After a surgical device spread an aggressive but undetected uterine cancer inside anesthesiologist Amy Reed in late 2013, she and her husband launched a campaign to ban electric morcellators.

Now, the Federal Bureau of Investigation has gotten involved, according to Reed's husband, Philadelphia heart surgeon Hooman Noorchashm, and Sarah Robinson, a California woman whose cancer was also worsened by the device. Both said Wednesday that they have been interviewed by FBI agents, and believe the FBI is looking into whether manufacturers failed to report deaths and serious injuries to the Food and Drug Administration, as required by federal law.

"I had been trying to get the FBI's attention for a very long time," said Noorchashm, a heart surgeon at Thomas Jefferson University Hospital. "The FBI's questions surrounded how much the company knew and, despite knowing, how it continued marketing" the device.

Celeste Danzi, spokeswoman for the FBI in Newark, N.J., said the agency does not confirm or deny the existence of an investigation, which becomes public only if criminal charges are filed.

Johnson & Johnson, the New Brunswick, N.J., maker of the leading morcellator, has not been contacted by the FBI regarding its product, said Matthew Johnson, spokesman for the company's Ethicon division.

He said the device's usage instructions "have always included cautions . . . about the potential spread of malignant or suspected malignant tissue." He noted that J&J voluntarily withdrew the morcellator from the market last July, after the FDA issued new safety warnings.

In April 2014, the FDA warned that women undergoing surgery to remove uterine fibroids - benign growths that can cause bleeding and pain - have a 1 in 350 chance of a hidden cancer, leiomyosarcoma, that preoperative tests can't reliably detect. Before Reed's campaign, the complication was believed to be ultrarare, perhaps 1 in 10,000 women.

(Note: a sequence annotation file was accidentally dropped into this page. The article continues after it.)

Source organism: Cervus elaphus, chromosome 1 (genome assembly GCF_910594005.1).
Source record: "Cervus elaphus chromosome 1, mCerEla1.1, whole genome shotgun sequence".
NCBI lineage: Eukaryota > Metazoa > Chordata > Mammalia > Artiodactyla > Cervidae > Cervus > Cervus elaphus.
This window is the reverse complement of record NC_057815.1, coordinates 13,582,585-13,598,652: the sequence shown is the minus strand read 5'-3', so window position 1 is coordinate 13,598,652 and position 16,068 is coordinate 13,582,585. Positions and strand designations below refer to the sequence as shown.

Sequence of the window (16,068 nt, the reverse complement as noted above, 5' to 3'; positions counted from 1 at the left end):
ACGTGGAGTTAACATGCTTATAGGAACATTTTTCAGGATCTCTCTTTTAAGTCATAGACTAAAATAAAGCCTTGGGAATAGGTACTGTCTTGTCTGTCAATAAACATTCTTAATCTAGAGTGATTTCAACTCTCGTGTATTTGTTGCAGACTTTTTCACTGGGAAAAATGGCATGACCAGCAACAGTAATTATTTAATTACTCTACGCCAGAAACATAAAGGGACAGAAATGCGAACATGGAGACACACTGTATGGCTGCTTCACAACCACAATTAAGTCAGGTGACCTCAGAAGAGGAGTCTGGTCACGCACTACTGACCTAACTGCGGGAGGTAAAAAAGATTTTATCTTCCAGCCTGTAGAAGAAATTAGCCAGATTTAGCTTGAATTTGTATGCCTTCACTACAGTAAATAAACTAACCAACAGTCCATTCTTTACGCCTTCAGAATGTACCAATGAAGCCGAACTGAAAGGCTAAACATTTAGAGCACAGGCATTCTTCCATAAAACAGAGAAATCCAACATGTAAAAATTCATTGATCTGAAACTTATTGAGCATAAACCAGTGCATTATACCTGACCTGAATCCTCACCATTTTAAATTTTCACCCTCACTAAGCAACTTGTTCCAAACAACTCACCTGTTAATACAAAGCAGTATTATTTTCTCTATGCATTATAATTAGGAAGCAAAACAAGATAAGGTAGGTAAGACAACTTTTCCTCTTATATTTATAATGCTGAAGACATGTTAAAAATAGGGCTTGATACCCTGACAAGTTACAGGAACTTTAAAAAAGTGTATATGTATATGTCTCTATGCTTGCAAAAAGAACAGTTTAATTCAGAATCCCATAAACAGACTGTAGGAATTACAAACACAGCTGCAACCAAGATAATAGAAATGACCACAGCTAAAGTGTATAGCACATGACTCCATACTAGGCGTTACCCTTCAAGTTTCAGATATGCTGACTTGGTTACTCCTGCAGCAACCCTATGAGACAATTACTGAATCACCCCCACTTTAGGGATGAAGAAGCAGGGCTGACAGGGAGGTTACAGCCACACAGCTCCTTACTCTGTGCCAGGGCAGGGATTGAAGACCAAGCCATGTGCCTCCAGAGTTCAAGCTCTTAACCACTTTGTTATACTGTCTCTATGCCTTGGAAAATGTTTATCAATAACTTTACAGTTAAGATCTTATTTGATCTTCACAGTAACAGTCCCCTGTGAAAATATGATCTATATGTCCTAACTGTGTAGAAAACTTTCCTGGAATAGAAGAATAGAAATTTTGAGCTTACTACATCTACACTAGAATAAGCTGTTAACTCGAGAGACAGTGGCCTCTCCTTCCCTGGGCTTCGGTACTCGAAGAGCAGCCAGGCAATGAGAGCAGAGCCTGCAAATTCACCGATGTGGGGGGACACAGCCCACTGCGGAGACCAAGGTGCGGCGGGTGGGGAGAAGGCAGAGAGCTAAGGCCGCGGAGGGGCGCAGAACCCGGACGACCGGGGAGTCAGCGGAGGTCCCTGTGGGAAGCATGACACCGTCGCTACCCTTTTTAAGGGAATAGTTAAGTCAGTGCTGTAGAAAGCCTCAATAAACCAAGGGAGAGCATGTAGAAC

Reed had a hysterectomy with morcellation in October 2013 in Boston, where the couple then lived and practiced medicine. Tens of thousands of other women have been treated with the electric device since the first one was marketed in 1993.

Gynecological medical groups say morcellators still have benefits in certain cases, because the electric blade enables tissue to be dissected and removed through small abdominal incisions, reducing recovery time and surgical complications. Nonetheless, leading hospitals and large health plans have restricted or abandoned use of the device over the last year.

Noorchashm said he and his wife have been interviewed by the FBI several times since December.

Robinson, a physician assistant now on disability in Los Altos because of her cancer, said she was interviewed by the FBI about two months ago. She provided the agency a list she has compiled of nearly 400 women who believe their cancers were worsened by power morcellation.

"I think the issue here is that, not only was there a problem with the morcellator that harmed many women, but the FDA has a requirement that manufacturers must report such cases," she said Wednesday. "None were reported until Hooman and I" helped women submit their information to the FDA.

The push for an FDA ban also led Robert Lamparter, a retired pathologist at Evangelical Community Hospital in Lewisburg, Pa., to go public with 2006 correspondence in which he warned Johnson & Johnson's Ethicon subsidiary of the danger of morcellating an undetected cancer - a danger that became apparent to him in his own small hospital.

Lamparter could not be reached for comment Wednesday. But he, too, was interviewed by the FBI, according to Noorchashm. A year ago, Lamparter allowed Noorchashm to share the pathologist's e-mails and letters with the journalists, lawmakers, regulators, and others on Noorchashm's vast e-mail list.

"This morning I had a meeting with my former colleague, Dr. Lawrence Ginsburg, medical director at Evangelical Community Hospital, and presented my dilemma - openly report the information and hopefully save some lives, or stay silent and protect my hospital and friends," Lamparter wrote last May in an e-mail Noorchashm shared. "He was supportive of my decision for disclosure, much to my relief!"

Johnson, the Ethicon spokesman, said Lamparter "contacted the company in 2006 seeking advice on ways to collect and evaluate endometrial specimens following morcellation. His questions prompted Ethicon to revise the precautions contained in the device's instructions for use.

After her leiomyosarcoma diagnosis in October 2013, Reed, now 42, underwent massive surgery and chemotherapy. Still, the cancer recurred early this year, requiring surgery to remove part of her spinal column, followed by radiation. She is now at home in Bucks County with the couple's six children, but plans to return to her job at the Hospital of the University of Pennsylvania next month.

She and Noorchashm have expanded their campaign to push for an overhaul of part of the medical device regulation system, which has been faulted by experts - including the influential Institute of Medicine - for allowing many devices to come to market without being tested for safety or effectiveness.

"The Congress has to change the legislation," Noorchashm said.

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